9. Encourage team outings

Employee motivation also stems from how connected the team is. Invest time in team building because a team that works collaboratively is likely to deliver better results.

From bowling nights to hosting team dinners – team outings are a great way to get to know each other and bond. Assign someone from your team to be in charge of organizing these monthly outings and make sure you join them too!

10. Involve them

Involve your employees in decision making because when they are involved, they feel more valued and part of a larger cause.

Seek your team’s opinion and encourage healthy debates within the team. This boosts employee morale and challenges them to work harder as they know they are in a position to make an impact and will be taken seriously.

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11. Set meaningful goals

In the beginning of the financial year, make sure you sit down with each employee to set meaningful and realistic goals. The goal-setting conversation is an extremely crucial one and needs to be a two-way street.

Whether your employee feels burdened or doesn’t feel inspired enough by the assigned goals – this is the time to come to a consensus and assign goals derived from business objectives that foster individual development while keeping in mind their strengths and weaknesses.

12. Empower them

You cannot expect employees to be motivated for long if you micro manage the team and do all the talking.

Trust your employees and empower them to take decisions. Mistakes will happen but that is the only way they will learn.

Be open to discussions, delegate effectively, set your expectations and give your team the freedom to do it their way.

13. Deal with conflict

A conducive work environment is one wherein there is open communication and trust, but every once in a while, you do encounter people in the team who indulge in office politics and spread negativity.

How much ever fulfilled an employee feels with their work, gossiping co-workers are bound to ruin it for them. Workplace gossip if not tackled hampers productivity and soils working relations.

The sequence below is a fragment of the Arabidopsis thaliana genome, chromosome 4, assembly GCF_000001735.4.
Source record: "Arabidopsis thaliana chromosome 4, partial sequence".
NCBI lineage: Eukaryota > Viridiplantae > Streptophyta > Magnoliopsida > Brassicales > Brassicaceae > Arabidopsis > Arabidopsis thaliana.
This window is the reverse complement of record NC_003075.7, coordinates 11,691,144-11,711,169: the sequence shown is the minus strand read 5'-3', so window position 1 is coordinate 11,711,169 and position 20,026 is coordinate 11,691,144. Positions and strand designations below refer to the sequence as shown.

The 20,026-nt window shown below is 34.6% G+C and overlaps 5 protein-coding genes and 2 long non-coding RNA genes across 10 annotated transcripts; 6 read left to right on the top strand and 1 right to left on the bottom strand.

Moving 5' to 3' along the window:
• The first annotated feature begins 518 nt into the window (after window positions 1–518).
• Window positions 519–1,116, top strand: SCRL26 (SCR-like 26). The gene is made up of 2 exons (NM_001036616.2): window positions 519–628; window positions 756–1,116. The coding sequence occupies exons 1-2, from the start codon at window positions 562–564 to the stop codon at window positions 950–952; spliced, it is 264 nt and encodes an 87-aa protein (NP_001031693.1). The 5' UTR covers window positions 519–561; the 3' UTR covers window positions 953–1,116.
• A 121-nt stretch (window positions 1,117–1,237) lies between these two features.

As a responsible leader, you need to maintain a conducive work environment and act as a mediator in such cases. Don’t be the leader who is locked up in his/her cabin and is unaware of what is brewing within the team.

14. Implement a flexible work culture

Flexible work cultures are a growing trend and are here to stay.

Whether it is offering flexible working hours or allowing employees to work from home once in a month – a flexible work culture promotes work-life balance and aids in employee satisfaction.

It shows that the management is sensitive to employees’ schedules and is thereby highly appreciated.

15. Host engaging activities

All work and no play makes Jack a dull boy and we cannot agree more! So, why not devote one day of the week to employee engagement activities?

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From hosting baking competitions to introducing wellness programs in the office – let your team have some fun beyond work. This keeps the environment engaging, light-hearted and interesting, giving them all the more reason to look forward to coming to work.

16. Maintain a positive work space

Your employees spend more than half their day at work and in order to keep them energized and motivated, it is important to maintain a positive and inspiring work space.

Have a recreation center where employees can unwind after a hard day’s work, offer free snacks and beverages and invest in an open office design that promotes socializing and conversations.

These are simple yet effective ways to create a space your employees will love coming to.

17. Avoid discrimination

Any kind of discrimination, be it due to age, gender, religion or race hugely impacts employee motivation and performance.

In order to avoid such cases, you must lay down rules against discrimination and take strict action against accused employees. Lead by example and make sure no one in the team is a victim of bias and discrimination.

The bottom line

Don’t underestimate the power of motivating employees. Understand that the more engaged and motivated they are, the better their performance will be.

It is also a good idea to send out a survey and get feedback from your employees on the company culture, work environment and their motivation levels.

This will help you be more aligned with their expectations and further improve your efforts in building a stronger, engaged team.

Featured photo credit: Unsplash via unsplash.com